Car and Driver put together a new article that goes through all the information that's out so far about the Bronco. In the article they also created these renderings for what a 4-door version could look like.
It Will Look Like a Bronco
While it is based on Ranger/Everest underpinnings, its look will be a clean-sheet design with careful consideration (read: pandering) paid to all the things that make a Bronco a Bronco. It's no coincidence that Ford's carefully crafted modern-era Bronco will be similar in scope to the Jeep Wrangler, which has gained popularity in the years since the Bronco began its hibernation in 1996. Despite a few upstarts that briefly made waves, including the Nissan Xterra and the Toyota FJ Cruiser, Jeep has owned this off-road-SUV space for more than two decades. Remarkably, for two years now, FCA has sold more Wranglers than Nissan sold Altimas or Ford did Fusions. The Bronco, which will debut this spring as a 2021 model, will certainly look to make a dent in those numbers, although it isn't likely to be a volume seller like the Escape, the Explorer, or even the upcoming Escape-based Bronco Sport crossover.
Huge sales numbers are not the reason you roll out a niche model like this. The Bronco is mostly meant to get people excited about Ford SUVs again, so the styling will have to make an impact. As previewed by the Bronco R off-road race prototype, a squared-off hood and imposing Raptor-style grille that says "Bronco" in giant block letters will leave no doubt as to the identity and attitude of this model. We anticipate it'll have round headlights, lending a retro touch, and 35-inch all-terrain tires with plenty of wheel clearance for off-road capability. A chunky full-size spare tire will likely hang off the back.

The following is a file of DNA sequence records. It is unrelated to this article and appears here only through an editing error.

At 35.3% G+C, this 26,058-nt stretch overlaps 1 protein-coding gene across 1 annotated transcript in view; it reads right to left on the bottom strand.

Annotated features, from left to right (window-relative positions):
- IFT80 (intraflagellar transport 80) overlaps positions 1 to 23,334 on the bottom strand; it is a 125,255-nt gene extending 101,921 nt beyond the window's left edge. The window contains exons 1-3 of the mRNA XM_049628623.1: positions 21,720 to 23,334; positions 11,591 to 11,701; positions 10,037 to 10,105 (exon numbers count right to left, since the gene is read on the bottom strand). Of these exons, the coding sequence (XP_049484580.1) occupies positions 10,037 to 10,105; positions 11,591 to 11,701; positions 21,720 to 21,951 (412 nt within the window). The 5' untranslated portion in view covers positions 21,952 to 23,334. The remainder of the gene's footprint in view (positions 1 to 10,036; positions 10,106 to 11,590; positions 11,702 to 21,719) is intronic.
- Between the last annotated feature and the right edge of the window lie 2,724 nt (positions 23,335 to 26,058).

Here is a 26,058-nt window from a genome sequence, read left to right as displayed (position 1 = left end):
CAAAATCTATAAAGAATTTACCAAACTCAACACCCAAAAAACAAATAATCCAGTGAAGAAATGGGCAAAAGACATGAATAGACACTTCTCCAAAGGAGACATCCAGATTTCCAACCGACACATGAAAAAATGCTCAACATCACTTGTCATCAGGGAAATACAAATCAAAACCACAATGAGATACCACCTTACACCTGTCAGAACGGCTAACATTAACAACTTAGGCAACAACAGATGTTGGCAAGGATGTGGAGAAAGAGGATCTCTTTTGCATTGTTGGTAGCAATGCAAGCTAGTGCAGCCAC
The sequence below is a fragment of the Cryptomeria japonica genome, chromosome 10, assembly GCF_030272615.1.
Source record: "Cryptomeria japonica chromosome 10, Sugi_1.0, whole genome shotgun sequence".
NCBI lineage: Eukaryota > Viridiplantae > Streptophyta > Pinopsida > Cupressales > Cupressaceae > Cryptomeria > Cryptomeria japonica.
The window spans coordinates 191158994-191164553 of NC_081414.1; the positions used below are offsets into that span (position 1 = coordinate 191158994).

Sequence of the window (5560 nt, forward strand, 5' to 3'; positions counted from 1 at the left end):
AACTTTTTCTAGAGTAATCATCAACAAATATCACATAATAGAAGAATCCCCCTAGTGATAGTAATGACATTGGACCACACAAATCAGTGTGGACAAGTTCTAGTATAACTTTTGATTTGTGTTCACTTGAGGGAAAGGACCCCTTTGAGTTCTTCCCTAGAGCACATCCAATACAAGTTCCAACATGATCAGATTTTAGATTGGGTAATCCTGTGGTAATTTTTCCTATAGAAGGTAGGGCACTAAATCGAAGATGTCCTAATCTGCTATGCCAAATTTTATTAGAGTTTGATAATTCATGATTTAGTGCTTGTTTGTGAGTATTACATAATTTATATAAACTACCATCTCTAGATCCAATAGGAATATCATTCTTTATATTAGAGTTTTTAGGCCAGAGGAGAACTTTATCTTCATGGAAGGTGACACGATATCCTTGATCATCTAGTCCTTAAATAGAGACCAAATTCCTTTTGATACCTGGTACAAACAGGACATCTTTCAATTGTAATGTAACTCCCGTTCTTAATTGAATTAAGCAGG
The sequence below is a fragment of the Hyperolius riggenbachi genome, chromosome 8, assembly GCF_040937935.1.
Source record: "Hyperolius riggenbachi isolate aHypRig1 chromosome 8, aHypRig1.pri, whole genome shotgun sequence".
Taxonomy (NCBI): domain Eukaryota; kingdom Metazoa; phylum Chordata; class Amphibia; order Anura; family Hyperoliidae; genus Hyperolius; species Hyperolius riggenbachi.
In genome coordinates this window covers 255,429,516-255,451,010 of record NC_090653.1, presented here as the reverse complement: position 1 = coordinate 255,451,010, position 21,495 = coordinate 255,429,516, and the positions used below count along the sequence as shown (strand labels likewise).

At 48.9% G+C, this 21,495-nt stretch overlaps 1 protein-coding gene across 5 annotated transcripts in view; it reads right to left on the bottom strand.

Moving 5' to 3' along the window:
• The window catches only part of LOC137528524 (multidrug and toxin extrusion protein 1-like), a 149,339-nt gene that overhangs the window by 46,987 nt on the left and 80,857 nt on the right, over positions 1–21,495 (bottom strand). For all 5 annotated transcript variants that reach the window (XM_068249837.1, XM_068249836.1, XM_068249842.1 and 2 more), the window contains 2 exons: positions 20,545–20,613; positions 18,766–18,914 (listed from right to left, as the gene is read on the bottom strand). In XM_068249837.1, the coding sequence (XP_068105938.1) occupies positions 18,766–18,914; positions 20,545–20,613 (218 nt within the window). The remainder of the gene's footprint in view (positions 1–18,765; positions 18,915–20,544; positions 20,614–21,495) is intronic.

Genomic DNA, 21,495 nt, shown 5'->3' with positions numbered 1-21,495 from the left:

Doors and Roof Come Off
As previously mentioned, both two- and four-door versions will have doors that can be taken off for open-air fun, complementing a removable hardtop. The Bronco's side mirrors will be mounted on the A-pillars, and the doors will be stowable in the cargo area. Patents for the door-removal system show a set of latches, a far simpler solution than the hinges on the Wrangler's doors, which require tools to take off. Expect extradurable interior parts that will stand up to the elements, as one engineer let slip to us that waterproofing sensitive components, such as the power seats, was a challenge.
In a departure from Jeep's approach, Ford is envisioning the Bronco as more of a high-speed desert runner than a low-speed rock crawler (though the Bronco R race truck failed to finish the Baja 1000 this past November). This means the Bronco won't adopt an old-school live axle up front like the Wrangler and will instead have a long-travel independent suspension. The rear will be a live-axle setup with leaf springs, and both axle designs will be supplied by Dana. We expect the most hardcore Bronco will offer electronic anti-roll-bar disconnects and borrow the locking rear differential from the Ranger Raptor (not sold in the U.S.) and possibly the Torsen limited-slip front diff from the F-150 Raptor.